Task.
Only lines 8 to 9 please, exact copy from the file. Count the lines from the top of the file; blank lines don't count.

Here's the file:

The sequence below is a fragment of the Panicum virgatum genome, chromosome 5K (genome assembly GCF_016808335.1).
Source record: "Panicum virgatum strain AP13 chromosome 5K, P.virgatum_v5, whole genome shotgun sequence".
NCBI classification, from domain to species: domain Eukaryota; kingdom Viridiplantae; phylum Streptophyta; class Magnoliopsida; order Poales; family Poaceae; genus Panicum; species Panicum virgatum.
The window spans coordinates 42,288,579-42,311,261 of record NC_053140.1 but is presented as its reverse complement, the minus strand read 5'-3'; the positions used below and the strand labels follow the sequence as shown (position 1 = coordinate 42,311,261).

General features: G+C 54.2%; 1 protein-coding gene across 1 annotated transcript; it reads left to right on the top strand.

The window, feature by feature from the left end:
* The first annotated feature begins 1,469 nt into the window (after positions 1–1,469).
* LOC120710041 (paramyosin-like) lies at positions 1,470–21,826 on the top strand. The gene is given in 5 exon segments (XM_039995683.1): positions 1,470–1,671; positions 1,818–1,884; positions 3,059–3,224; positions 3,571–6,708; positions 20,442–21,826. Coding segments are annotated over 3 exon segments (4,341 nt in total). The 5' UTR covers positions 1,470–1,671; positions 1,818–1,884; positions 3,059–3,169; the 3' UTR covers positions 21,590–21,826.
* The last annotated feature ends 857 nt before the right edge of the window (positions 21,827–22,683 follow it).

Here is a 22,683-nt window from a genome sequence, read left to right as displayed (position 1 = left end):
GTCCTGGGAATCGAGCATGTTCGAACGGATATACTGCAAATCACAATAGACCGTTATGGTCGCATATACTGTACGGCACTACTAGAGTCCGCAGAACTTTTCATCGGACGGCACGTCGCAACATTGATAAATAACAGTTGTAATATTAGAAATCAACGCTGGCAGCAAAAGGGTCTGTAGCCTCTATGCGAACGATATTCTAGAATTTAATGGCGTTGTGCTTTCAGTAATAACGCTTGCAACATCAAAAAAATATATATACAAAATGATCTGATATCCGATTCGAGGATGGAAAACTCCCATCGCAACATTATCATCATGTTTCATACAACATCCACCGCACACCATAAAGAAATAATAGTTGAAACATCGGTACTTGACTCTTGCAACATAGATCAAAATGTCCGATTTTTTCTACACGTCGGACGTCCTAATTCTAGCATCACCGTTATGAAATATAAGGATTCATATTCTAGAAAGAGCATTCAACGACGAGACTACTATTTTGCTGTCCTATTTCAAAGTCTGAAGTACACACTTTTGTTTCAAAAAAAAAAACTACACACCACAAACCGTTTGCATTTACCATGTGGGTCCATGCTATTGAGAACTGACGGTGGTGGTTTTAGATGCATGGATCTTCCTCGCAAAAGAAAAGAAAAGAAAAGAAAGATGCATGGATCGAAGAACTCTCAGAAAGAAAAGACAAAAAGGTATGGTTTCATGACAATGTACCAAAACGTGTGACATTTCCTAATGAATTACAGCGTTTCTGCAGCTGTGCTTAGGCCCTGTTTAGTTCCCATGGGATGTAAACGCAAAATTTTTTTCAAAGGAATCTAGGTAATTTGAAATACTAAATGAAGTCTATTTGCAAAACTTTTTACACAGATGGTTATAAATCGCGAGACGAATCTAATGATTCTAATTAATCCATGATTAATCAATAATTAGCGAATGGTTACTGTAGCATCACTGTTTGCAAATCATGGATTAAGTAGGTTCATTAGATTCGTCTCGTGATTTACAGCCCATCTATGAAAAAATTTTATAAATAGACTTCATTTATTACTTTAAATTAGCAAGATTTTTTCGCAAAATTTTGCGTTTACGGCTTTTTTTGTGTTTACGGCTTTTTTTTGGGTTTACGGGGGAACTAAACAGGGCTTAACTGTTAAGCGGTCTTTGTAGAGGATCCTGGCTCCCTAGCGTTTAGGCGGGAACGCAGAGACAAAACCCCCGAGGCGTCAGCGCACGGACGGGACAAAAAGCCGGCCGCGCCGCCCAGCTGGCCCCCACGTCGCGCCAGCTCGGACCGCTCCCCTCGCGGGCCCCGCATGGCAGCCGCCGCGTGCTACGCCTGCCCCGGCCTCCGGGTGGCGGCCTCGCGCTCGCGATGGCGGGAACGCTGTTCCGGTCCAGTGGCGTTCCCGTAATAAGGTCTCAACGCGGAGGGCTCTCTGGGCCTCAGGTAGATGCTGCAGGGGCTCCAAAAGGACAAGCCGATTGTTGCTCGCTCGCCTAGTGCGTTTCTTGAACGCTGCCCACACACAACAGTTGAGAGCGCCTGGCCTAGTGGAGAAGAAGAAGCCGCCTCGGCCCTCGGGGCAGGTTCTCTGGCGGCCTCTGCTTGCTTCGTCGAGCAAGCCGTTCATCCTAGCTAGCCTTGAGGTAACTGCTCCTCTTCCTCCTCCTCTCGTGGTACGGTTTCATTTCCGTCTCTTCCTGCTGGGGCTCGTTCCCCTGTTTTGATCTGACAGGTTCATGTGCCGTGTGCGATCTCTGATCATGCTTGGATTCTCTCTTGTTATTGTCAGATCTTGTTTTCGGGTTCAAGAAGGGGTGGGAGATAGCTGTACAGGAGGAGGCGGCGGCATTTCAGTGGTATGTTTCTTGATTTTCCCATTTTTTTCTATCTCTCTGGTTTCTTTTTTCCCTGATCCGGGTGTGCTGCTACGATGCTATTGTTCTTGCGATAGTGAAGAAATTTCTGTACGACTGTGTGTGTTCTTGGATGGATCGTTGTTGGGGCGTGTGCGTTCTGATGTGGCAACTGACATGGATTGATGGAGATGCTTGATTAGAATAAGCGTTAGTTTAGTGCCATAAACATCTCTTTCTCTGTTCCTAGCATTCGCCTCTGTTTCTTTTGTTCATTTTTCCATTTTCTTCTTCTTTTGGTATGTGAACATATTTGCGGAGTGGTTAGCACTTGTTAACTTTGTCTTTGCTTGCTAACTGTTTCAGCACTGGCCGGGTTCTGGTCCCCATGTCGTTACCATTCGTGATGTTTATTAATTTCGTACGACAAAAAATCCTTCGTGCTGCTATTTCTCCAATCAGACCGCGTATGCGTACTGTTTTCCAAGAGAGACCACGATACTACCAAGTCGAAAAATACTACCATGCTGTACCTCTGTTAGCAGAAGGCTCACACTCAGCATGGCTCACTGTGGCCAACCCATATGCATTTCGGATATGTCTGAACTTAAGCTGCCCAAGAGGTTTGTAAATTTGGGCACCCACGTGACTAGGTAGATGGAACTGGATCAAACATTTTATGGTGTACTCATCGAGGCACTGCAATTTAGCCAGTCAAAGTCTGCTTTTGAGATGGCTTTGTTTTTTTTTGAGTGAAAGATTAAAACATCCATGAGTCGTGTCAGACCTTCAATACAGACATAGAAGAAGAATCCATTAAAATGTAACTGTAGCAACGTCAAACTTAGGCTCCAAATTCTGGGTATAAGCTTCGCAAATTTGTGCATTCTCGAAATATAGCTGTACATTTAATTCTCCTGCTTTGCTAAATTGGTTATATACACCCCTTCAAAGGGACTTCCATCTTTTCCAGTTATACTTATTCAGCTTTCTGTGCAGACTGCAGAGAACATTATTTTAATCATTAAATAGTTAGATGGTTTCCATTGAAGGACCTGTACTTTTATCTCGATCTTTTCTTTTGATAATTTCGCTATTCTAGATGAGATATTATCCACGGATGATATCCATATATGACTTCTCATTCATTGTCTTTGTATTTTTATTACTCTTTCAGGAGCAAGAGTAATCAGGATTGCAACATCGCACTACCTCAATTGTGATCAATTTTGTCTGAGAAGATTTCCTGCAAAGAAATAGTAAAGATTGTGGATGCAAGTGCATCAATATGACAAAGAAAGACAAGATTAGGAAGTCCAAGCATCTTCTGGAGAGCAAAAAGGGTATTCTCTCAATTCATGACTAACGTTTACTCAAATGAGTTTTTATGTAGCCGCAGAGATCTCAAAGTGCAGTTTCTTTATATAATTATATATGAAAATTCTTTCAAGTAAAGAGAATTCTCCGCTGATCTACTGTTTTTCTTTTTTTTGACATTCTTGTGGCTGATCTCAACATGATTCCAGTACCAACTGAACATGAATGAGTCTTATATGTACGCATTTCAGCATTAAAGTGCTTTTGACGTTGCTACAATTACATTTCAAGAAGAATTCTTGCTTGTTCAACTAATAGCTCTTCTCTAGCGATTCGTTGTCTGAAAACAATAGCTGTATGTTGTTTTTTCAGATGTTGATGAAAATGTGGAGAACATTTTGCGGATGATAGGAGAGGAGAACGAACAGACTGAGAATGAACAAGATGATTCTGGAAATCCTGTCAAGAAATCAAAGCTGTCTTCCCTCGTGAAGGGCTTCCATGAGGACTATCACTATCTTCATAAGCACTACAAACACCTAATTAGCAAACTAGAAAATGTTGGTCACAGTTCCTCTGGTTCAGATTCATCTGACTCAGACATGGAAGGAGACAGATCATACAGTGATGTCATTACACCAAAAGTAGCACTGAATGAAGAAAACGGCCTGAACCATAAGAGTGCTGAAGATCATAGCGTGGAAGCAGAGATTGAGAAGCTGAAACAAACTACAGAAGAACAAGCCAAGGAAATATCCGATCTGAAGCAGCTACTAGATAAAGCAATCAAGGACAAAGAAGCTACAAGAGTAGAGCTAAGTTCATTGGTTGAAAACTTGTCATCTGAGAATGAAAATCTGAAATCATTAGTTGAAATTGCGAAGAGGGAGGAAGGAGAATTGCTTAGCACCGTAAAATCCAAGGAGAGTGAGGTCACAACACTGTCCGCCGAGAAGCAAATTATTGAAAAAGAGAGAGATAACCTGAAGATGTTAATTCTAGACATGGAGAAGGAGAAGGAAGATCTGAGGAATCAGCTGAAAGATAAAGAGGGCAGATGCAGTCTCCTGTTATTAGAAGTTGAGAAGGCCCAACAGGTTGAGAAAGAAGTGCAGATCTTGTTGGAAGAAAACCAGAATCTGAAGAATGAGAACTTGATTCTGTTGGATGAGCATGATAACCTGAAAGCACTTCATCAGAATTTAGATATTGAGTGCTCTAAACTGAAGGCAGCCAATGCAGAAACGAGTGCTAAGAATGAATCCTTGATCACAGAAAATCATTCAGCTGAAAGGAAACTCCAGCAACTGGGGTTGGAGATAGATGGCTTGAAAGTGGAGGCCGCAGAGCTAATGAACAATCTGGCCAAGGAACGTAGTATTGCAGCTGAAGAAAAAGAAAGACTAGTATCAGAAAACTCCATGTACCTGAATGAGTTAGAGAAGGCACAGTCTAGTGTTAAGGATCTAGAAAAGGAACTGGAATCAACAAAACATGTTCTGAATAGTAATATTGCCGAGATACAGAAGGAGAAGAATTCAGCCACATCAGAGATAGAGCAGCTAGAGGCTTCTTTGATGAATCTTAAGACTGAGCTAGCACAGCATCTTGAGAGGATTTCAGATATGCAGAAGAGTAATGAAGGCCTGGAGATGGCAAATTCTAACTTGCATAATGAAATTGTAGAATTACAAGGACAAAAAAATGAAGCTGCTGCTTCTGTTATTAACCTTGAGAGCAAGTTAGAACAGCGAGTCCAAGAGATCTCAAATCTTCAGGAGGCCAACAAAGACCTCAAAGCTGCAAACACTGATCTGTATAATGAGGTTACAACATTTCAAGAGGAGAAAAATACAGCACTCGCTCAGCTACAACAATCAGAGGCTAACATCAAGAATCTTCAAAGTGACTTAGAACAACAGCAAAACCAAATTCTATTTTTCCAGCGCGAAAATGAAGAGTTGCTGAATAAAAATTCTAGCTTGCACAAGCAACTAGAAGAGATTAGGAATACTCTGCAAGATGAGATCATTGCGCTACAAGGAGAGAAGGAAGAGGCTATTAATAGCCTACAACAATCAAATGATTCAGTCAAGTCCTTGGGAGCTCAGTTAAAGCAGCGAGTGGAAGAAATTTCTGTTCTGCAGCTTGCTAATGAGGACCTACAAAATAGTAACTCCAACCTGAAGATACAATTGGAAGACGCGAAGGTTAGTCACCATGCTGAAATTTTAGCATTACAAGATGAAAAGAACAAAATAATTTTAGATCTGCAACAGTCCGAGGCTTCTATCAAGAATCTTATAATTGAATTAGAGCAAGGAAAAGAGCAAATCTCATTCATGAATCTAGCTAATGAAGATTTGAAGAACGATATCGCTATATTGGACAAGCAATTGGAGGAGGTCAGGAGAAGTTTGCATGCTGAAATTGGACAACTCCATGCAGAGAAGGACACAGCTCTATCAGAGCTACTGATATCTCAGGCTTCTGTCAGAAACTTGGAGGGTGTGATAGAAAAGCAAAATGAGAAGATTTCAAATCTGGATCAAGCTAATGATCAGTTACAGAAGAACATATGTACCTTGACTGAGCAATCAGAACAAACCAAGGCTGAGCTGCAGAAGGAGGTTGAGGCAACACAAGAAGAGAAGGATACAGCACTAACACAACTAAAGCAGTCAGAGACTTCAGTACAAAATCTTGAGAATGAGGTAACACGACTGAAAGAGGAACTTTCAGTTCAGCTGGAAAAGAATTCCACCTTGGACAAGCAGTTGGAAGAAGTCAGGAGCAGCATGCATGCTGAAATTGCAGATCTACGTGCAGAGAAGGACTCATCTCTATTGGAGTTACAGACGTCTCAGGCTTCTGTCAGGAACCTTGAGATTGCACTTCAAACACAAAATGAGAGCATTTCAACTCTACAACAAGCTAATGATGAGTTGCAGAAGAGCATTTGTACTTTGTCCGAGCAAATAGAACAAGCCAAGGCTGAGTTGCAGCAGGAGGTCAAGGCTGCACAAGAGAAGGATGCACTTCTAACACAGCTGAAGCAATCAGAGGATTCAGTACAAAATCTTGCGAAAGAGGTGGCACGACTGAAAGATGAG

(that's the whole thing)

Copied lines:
* LOC120710041 (paramyosin-like) lies at positions 1,470–21,826 on the top strand. The gene is given in 5 exon segments (XM_039995683.1): positions 1,470–1,671; positions 1,818–1,884; positions 3,059–3,224; positions 3,571–6,708; positions 20,442–21,826. Coding segments are annotated over 3 exon segments (4,341 nt in total). The 5' UTR covers positions 1,470–1,671; positions 1,818–1,884; positions 3,059–3,169; the 3' UTR covers positions 21,590–21,826.
* The last annotated feature ends 857 nt before the right edge of the window (positions 21,827–22,683 follow it).